Wednesday, 6 November 2013

A Deal with the Devil by Martin Suter

Already there is sensory overload- too much to see, too much to hear, too much to taste, too many smells that sometimes we hardly do feel. Imagine 'seeing' sounds, 'smelling' colours, 'feeling' smells, when you have problem with dealing with one reality, and somebody tells you that there is more than one reality. This is what happens to Frau Sonia Frey after a LSD trip. Trying to make amends for her overworking senses and her shattered life, she flees to a remote Swiss Village to work as physiotherapist in a renovated hotel. Does it help when the room she is staying has a slanting ceiling making her feel 'she was in danger of sliding out of the room.'?

While she is dealing with her overworking senses, she also realises that somebody is acting out the Legend of the Devil of Milan. Will Sonia make sense of her reality? What's happening in this remote Swiss village? Will she escape the demons pursuing her? Who's trying to destroy the Hotel?

The back cover of the book gives too much of the plot away. The story is only 204 pages why give so much of the plot away. Good that I didn't read it until I finished the story.

If you wonder what's with the font. I did so too. For first quarter of the book, alternate pages had some gimmick with the font, some of letters in a word in italics and others normal. This put me off reading the book for a while. The premise got my attention but every time I picked the book, I couldn't read more than 2 or 3 pages because of the font. If the idea is to let me feel like how Sonia feels, I get the feeling just from reading the text and description, I didn't really want this gimmick with fonts.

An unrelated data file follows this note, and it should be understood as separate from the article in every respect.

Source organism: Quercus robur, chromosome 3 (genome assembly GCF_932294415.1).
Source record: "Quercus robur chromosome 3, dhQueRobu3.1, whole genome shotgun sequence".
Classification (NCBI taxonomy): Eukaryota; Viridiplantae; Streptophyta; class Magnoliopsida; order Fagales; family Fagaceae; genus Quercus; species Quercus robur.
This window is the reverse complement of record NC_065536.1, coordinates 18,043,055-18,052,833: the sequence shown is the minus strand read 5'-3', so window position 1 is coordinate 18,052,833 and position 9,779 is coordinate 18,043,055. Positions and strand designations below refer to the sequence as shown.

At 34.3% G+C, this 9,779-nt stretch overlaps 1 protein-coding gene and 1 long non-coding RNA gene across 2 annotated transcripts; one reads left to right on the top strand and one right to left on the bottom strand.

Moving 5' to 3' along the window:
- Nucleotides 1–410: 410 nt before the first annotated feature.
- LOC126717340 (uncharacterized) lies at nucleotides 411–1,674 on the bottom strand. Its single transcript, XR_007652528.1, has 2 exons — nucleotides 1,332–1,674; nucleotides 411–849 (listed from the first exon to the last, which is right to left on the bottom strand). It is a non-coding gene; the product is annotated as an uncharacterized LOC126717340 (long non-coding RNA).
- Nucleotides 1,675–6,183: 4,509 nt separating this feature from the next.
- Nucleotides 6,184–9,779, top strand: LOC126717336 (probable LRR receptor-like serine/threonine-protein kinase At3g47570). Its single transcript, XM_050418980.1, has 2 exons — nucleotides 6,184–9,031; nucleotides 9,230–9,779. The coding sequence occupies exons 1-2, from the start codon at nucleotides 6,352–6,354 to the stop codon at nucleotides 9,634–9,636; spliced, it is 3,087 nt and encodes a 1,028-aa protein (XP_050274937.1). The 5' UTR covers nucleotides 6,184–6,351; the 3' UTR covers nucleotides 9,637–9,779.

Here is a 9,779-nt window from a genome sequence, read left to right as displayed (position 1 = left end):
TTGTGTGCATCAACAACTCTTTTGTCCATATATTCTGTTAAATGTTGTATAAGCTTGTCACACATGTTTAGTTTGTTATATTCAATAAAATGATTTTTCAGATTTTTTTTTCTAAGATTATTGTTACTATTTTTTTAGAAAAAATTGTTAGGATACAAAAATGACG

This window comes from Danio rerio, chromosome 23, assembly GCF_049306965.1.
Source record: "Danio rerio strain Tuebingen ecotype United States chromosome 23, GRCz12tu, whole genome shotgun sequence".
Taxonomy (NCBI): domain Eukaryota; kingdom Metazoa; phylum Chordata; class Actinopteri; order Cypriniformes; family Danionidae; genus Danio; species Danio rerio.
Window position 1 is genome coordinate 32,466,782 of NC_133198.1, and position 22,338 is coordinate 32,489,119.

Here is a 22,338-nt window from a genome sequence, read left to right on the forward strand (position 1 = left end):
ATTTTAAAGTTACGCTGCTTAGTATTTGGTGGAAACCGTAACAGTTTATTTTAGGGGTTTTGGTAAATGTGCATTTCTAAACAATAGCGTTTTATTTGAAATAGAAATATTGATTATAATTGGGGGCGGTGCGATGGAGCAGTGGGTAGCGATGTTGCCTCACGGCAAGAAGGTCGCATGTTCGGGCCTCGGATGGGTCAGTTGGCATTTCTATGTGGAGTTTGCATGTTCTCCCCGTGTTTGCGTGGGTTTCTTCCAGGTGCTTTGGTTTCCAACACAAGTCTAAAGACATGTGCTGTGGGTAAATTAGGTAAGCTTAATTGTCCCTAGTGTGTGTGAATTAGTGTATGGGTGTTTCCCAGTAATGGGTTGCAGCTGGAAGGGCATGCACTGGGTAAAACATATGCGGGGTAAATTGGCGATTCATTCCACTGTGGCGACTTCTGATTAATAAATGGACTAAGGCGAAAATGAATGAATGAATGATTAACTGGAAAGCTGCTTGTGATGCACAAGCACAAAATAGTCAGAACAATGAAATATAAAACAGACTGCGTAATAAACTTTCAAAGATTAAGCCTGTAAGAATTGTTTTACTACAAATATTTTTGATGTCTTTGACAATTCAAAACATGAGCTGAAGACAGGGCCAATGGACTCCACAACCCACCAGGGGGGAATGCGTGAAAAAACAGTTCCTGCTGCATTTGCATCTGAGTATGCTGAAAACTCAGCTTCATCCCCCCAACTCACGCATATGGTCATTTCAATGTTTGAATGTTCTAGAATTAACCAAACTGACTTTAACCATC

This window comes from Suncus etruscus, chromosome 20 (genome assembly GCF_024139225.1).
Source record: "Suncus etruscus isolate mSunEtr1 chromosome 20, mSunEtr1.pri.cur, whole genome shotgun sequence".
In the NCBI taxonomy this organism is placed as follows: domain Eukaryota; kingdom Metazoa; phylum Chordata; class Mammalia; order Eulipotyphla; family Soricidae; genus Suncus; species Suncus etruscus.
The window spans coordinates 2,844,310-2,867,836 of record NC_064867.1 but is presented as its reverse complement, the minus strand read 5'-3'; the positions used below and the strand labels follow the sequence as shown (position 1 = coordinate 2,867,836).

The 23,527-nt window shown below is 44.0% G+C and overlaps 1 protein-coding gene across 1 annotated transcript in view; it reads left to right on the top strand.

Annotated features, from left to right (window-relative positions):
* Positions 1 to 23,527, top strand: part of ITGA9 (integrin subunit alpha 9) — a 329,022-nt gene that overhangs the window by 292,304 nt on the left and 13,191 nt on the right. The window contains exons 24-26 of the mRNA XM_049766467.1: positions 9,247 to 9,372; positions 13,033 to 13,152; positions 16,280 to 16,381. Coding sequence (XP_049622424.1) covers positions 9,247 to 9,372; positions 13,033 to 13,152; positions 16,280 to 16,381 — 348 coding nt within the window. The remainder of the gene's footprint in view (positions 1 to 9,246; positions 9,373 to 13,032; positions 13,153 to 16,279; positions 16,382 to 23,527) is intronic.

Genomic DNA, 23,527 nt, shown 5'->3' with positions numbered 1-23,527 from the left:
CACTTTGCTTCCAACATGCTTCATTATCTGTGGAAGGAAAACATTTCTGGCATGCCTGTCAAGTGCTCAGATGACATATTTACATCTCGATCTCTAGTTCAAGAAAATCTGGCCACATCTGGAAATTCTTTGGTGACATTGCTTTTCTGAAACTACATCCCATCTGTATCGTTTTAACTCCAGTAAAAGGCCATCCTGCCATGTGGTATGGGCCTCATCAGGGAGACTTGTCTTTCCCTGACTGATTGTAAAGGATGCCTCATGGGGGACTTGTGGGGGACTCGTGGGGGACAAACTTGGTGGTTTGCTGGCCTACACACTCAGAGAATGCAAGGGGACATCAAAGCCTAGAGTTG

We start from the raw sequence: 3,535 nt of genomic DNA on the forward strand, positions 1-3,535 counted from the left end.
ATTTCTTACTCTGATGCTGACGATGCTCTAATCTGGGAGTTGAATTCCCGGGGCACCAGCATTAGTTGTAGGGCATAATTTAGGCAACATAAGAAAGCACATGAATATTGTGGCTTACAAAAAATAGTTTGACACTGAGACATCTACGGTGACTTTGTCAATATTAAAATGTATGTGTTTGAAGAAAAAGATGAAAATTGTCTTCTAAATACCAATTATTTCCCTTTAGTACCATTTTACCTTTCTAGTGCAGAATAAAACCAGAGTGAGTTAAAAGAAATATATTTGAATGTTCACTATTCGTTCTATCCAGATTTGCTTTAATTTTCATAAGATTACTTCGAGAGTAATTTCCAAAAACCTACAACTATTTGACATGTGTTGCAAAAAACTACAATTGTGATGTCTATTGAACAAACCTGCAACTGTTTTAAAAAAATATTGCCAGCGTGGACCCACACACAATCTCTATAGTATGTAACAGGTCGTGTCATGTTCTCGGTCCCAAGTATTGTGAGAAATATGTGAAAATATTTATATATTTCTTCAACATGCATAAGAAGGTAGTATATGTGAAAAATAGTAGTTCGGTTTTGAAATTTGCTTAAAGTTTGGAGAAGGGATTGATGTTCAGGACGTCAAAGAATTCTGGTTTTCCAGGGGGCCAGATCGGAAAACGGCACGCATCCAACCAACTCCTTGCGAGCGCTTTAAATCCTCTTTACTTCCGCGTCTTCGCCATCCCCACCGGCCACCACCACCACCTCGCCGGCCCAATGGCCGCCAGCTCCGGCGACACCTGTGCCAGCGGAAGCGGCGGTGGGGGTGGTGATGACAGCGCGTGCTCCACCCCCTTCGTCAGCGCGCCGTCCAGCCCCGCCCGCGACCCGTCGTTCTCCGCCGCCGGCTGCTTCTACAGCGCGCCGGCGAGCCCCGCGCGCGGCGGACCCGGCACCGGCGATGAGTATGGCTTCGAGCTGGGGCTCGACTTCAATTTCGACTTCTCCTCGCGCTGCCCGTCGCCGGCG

After the quarter, the story starts to settle and so does the font and from there I read the book in one sitting. I could feel the ceiling sliding, being enchanted by the rainbow, not exactly smell the colours, but yes, I understand what Frau Sonia is going through. It is not very difficult to guess what is going on but this is a psychological suspense that plays with your senses and perception of reality and works really well.

Translated from German by Peter Millar and winner of the Friedrich-Glauser Prize for New Crime Novel and shortlisted for the CWA Duncan Lawrie International Dagger 2008.

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